By DAVID RAINER
Alabama Department of Conservation and Natural Resources
Don’t be surprised if a sighting that occurred recently in Oxford, Ala., becomes more commonplace. A young, male black bear strolled through several neighborhoods in the Oxford area and created somewhat of a stir.
That is not a cause for alarm, according to Harms, as long as you give the bear plenty of room.
“It’s not uncommon to see one this time of year,” Harms said. “There are a lot of young males moving around this time of year. Usually when you see one in a populated area, it’s a young male that has been pushed out by his mother and is looking for a new home range.”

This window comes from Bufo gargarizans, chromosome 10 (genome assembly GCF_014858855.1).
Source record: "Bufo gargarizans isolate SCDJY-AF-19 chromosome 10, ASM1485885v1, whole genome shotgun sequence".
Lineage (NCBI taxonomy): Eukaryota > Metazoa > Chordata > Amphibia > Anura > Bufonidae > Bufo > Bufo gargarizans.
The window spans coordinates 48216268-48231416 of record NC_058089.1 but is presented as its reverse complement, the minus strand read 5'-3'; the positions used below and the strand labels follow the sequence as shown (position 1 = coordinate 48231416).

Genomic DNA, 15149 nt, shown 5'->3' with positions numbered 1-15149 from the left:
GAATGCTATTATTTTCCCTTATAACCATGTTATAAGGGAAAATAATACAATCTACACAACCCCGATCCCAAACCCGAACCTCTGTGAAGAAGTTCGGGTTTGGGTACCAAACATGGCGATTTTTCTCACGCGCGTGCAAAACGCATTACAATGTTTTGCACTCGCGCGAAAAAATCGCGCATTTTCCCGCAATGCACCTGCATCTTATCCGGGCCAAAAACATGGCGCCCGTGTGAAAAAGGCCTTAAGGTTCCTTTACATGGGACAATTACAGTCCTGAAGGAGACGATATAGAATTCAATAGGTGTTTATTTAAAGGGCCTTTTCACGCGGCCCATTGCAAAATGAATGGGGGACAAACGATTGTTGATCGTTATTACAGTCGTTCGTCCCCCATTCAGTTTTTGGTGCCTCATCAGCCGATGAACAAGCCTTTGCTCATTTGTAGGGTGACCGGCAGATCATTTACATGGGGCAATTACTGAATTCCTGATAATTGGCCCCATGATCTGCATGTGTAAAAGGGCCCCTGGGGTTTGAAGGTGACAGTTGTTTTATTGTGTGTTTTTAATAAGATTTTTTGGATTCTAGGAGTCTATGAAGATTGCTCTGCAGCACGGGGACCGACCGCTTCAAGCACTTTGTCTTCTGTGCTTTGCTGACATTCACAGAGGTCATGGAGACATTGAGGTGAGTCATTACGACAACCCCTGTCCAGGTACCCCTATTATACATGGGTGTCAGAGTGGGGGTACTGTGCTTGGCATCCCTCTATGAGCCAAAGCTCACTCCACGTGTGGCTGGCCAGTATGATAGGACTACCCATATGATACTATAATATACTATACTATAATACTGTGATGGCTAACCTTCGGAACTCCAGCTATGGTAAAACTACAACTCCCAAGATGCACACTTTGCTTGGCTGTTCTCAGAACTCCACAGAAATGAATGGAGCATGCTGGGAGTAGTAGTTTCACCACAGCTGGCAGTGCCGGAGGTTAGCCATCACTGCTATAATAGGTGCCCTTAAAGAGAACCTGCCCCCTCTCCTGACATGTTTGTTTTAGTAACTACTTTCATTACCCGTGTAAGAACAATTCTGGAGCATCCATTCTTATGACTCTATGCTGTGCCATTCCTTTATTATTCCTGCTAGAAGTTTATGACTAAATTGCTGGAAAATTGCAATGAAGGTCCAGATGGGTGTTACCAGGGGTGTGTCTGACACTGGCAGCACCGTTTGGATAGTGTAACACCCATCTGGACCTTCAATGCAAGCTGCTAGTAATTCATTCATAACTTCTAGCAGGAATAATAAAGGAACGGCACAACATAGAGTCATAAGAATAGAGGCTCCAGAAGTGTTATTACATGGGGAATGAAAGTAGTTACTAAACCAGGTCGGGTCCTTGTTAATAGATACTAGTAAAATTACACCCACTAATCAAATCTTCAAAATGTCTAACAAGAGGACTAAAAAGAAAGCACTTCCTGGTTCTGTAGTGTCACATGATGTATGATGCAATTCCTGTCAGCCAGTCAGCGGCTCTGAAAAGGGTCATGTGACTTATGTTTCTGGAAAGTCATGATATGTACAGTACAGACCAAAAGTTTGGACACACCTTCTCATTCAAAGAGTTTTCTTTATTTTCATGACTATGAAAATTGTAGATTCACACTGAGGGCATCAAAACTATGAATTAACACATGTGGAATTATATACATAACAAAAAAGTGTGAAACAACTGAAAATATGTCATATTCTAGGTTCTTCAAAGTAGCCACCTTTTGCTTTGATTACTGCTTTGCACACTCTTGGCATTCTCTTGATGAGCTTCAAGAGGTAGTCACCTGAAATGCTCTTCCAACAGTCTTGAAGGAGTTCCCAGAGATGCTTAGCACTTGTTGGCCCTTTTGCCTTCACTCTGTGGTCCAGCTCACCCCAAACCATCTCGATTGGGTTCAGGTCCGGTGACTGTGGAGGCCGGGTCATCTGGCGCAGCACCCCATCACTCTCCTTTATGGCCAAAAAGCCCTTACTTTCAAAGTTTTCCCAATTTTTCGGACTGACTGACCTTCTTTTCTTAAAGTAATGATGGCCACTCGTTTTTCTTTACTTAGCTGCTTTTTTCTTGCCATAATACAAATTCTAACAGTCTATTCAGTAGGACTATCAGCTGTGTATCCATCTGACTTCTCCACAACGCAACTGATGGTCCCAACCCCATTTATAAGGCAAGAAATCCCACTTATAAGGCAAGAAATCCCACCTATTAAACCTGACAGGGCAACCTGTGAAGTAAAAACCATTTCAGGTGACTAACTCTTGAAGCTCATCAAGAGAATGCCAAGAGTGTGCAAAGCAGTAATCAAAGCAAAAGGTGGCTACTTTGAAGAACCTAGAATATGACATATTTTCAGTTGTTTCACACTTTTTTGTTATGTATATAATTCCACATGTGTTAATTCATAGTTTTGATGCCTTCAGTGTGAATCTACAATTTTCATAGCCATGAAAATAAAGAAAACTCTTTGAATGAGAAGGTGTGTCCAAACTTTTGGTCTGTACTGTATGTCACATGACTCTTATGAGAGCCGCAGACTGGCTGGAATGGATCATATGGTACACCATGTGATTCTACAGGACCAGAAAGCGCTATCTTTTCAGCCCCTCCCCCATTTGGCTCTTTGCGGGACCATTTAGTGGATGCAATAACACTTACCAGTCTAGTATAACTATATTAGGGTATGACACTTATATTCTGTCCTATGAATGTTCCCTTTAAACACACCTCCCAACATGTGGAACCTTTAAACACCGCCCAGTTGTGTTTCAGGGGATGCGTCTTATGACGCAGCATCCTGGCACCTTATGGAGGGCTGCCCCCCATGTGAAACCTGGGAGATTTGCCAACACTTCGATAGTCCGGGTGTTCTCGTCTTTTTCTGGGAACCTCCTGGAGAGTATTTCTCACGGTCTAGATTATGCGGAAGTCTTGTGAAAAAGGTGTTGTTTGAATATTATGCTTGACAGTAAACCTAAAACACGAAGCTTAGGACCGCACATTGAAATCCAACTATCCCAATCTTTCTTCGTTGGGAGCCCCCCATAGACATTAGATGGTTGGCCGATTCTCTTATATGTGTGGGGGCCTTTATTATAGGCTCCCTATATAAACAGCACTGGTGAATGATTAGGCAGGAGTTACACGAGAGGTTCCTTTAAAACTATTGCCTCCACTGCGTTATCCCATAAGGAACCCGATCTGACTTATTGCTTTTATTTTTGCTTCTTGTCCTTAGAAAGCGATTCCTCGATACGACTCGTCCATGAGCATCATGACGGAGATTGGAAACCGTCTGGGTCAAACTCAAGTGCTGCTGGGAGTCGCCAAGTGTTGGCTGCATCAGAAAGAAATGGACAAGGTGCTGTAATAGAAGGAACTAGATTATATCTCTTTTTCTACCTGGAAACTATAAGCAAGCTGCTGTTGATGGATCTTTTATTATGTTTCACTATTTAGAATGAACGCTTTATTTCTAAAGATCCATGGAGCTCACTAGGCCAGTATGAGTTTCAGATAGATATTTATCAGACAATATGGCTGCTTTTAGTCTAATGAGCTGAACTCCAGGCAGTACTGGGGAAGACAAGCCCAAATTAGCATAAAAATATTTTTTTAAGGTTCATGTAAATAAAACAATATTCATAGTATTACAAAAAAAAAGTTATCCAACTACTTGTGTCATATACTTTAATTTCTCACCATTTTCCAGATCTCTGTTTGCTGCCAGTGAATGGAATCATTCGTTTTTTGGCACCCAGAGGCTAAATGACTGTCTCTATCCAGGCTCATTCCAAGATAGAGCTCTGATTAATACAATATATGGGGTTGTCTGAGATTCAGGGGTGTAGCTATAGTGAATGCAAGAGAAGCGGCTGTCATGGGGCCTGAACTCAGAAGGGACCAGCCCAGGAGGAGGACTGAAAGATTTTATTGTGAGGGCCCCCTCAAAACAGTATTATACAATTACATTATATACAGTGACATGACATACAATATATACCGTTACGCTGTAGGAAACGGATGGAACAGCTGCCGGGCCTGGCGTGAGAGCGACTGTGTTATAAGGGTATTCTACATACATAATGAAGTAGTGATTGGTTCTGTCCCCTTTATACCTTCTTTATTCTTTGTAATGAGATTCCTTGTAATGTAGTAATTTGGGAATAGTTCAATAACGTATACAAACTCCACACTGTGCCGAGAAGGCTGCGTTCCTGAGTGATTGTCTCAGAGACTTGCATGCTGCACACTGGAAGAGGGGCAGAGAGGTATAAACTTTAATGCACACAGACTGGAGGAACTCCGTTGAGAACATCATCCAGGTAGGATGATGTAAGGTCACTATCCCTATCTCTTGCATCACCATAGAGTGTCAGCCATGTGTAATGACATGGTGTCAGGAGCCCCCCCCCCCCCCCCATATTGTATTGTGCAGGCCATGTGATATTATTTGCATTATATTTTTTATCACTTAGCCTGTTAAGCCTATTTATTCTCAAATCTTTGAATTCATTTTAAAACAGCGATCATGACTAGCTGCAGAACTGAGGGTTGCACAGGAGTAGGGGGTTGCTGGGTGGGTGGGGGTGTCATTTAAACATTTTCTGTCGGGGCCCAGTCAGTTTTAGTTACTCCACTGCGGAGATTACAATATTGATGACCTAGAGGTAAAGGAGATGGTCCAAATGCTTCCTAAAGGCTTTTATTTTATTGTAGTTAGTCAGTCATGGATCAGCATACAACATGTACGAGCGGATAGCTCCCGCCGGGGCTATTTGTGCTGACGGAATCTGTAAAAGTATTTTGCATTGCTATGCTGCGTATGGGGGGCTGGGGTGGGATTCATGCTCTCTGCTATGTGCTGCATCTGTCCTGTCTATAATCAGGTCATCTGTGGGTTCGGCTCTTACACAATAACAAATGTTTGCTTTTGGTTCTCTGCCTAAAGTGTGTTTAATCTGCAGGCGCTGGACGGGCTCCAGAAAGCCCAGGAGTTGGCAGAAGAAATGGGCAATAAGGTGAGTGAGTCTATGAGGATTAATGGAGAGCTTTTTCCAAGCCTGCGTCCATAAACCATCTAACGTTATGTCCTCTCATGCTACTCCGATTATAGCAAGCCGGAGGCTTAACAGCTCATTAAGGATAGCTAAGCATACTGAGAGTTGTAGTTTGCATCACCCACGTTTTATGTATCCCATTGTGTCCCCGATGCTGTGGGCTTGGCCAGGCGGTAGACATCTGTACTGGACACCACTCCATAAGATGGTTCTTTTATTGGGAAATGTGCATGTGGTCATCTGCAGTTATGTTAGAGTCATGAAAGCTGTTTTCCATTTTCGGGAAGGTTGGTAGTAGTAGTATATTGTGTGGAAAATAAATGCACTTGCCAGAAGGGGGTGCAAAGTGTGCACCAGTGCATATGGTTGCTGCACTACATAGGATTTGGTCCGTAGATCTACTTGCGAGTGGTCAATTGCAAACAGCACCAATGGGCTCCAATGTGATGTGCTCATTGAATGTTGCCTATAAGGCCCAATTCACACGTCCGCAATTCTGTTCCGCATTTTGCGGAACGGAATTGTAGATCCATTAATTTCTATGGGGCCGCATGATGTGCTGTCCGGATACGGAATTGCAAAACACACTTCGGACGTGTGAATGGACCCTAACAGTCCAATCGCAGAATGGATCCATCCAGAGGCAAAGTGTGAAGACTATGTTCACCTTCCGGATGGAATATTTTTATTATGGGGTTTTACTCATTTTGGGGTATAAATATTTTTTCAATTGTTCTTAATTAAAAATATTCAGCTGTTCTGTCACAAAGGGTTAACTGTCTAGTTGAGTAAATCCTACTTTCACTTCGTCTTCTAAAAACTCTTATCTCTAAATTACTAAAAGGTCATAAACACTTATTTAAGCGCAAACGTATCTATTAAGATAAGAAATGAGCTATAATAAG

Wildlife and law enforcement officials looked for the bear in the Oxford area but never saw it again. Harms said that is because a young male may travel a great distance before he finds suitable habitat to call home.
“He will keep pushing out until he comes to a place that meets his needs,” he said. “We had one that went from Georgia, across Alabama and into Mississippi. We had sightings of that bear all the way across. So there’s no telling where that bear that was seen in Oxford will end up.”
When the public spots a black bear near a residential area, Harms says to report the sighting to the district WFF office and stay out of its way.
“Just give the bear its space and let it move through,” he said. “I know people want to take pictures, but keep your distance and let it be a bear and let it move on. Usually in those situations, by the next day, you’re not going to see it again.”